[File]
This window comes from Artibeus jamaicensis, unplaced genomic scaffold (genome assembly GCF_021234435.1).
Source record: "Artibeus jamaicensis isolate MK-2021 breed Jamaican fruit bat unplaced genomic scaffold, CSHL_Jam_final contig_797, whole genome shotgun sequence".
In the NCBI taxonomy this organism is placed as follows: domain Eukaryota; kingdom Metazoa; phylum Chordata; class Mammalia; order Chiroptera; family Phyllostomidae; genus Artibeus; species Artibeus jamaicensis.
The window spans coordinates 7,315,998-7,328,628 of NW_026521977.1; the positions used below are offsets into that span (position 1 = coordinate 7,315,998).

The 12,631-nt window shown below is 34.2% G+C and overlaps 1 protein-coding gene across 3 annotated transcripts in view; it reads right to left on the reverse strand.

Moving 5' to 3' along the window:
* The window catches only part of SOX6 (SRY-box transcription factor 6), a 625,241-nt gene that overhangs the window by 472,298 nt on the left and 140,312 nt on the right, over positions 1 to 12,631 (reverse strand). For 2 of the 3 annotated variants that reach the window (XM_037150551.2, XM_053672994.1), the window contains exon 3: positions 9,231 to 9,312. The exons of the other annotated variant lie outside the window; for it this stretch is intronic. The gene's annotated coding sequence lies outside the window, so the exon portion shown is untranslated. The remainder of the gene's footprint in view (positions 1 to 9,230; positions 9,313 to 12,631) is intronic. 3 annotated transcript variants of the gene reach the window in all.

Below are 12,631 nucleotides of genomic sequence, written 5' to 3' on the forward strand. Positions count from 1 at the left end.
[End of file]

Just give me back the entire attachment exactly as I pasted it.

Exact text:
This window comes from Artibeus jamaicensis, unplaced genomic scaffold (genome assembly GCF_021234435.1).
Source record: "Artibeus jamaicensis isolate MK-2021 breed Jamaican fruit bat unplaced genomic scaffold, CSHL_Jam_final contig_797, whole genome shotgun sequence".
In the NCBI taxonomy this organism is placed as follows: domain Eukaryota; kingdom Metazoa; phylum Chordata; class Mammalia; order Chiroptera; family Phyllostomidae; genus Artibeus; species Artibeus jamaicensis.
The window spans coordinates 7,315,998-7,328,628 of NW_026521977.1; the positions used below are offsets into that span (position 1 = coordinate 7,315,998).

The 12,631-nt window shown below is 34.2% G+C and overlaps 1 protein-coding gene across 3 annotated transcripts in view; it reads right to left on the reverse strand.

Moving 5' to 3' along the window:
* The window catches only part of SOX6 (SRY-box transcription factor 6), a 625,241-nt gene that overhangs the window by 472,298 nt on the left and 140,312 nt on the right, over positions 1 to 12,631 (reverse strand). For 2 of the 3 annotated variants that reach the window (XM_037150551.2, XM_053672994.1), the window contains exon 3: positions 9,231 to 9,312. The exons of the other annotated variant lie outside the window; for it this stretch is intronic. The gene's annotated coding sequence lies outside the window, so the exon portion shown is untranslated. The remainder of the gene's footprint in view (positions 1 to 9,230; positions 9,313 to 12,631) is intronic. 3 annotated transcript variants of the gene reach the window in all.

Below are 12,631 nucleotides of genomic sequence, written 5' to 3' on the forward strand. Positions count from 1 at the left end.